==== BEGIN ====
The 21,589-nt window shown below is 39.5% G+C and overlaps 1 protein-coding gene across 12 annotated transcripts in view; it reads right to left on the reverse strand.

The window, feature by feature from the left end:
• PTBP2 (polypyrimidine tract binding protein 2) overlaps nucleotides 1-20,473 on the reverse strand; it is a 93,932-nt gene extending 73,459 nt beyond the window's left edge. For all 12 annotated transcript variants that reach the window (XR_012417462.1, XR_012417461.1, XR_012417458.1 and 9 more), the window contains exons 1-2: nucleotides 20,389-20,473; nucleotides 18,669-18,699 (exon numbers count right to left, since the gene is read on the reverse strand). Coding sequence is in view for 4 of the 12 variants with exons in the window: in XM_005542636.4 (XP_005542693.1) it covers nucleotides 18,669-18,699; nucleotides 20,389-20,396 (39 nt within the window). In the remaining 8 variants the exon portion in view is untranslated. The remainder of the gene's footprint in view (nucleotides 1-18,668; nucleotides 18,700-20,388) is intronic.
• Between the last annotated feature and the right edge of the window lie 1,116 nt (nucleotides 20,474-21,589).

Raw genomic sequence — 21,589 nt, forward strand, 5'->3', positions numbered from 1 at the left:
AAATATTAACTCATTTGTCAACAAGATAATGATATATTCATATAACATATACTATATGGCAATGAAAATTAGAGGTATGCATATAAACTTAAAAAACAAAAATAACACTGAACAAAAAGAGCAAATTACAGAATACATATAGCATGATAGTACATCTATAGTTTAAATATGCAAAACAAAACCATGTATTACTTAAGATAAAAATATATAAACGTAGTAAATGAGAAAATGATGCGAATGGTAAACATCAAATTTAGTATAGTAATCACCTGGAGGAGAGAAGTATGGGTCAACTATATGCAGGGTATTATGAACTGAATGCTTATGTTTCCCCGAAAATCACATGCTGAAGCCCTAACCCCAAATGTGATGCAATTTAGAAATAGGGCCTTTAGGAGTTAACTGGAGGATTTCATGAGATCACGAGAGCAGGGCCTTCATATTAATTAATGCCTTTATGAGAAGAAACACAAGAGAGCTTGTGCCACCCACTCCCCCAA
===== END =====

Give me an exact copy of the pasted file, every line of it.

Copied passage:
The 21,589-nt window shown below is 39.5% G+C and overlaps 1 protein-coding gene across 12 annotated transcripts in view; it reads right to left on the reverse strand.

The window, feature by feature from the left end:
• PTBP2 (polypyrimidine tract binding protein 2) overlaps nucleotides 1-20,473 on the reverse strand; it is a 93,932-nt gene extending 73,459 nt beyond the window's left edge. For all 12 annotated transcript variants that reach the window (XR_012417462.1, XR_012417461.1, XR_012417458.1 and 9 more), the window contains exons 1-2: nucleotides 20,389-20,473; nucleotides 18,669-18,699 (exon numbers count right to left, since the gene is read on the reverse strand). Coding sequence is in view for 4 of the 12 variants with exons in the window: in XM_005542636.4 (XP_005542693.1) it covers nucleotides 18,669-18,699; nucleotides 20,389-20,396 (39 nt within the window). In the remaining 8 variants the exon portion in view is untranslated. The remainder of the gene's footprint in view (nucleotides 1-18,668; nucleotides 18,700-20,388) is intronic.
• Between the last annotated feature and the right edge of the window lie 1,116 nt (nucleotides 20,474-21,589).

Raw genomic sequence — 21,589 nt, forward strand, 5'->3', positions numbered from 1 at the left:
AAATATTAACTCATTTGTCAACAAGATAATGATATATTCATATAACATATACTATATGGCAATGAAAATTAGAGGTATGCATATAAACTTAAAAAACAAAAATAACACTGAACAAAAAGAGCAAATTACAGAATACATATAGCATGATAGTACATCTATAGTTTAAATATGCAAAACAAAACCATGTATTACTTAAGATAAAAATATATAAACGTAGTAAATGAGAAAATGATGCGAATGGTAAACATCAAATTTAGTATAGTAATCACCTGGAGGAGAGAAGTATGGGTCAACTATATGCAGGGTATTATGAACTGAATGCTTATGTTTCCCCGAAAATCACATGCTGAAGCCCTAACCCCAAATGTGATGCAATTTAGAAATAGGGCCTTTAGGAGTTAACTGGAGGATTTCATGAGATCACGAGAGCAGGGCCTTCATATTAATTAATGCCTTTATGAGAAGAAACACAAGAGAGCTTGTGCCACCCACTCCCCCAA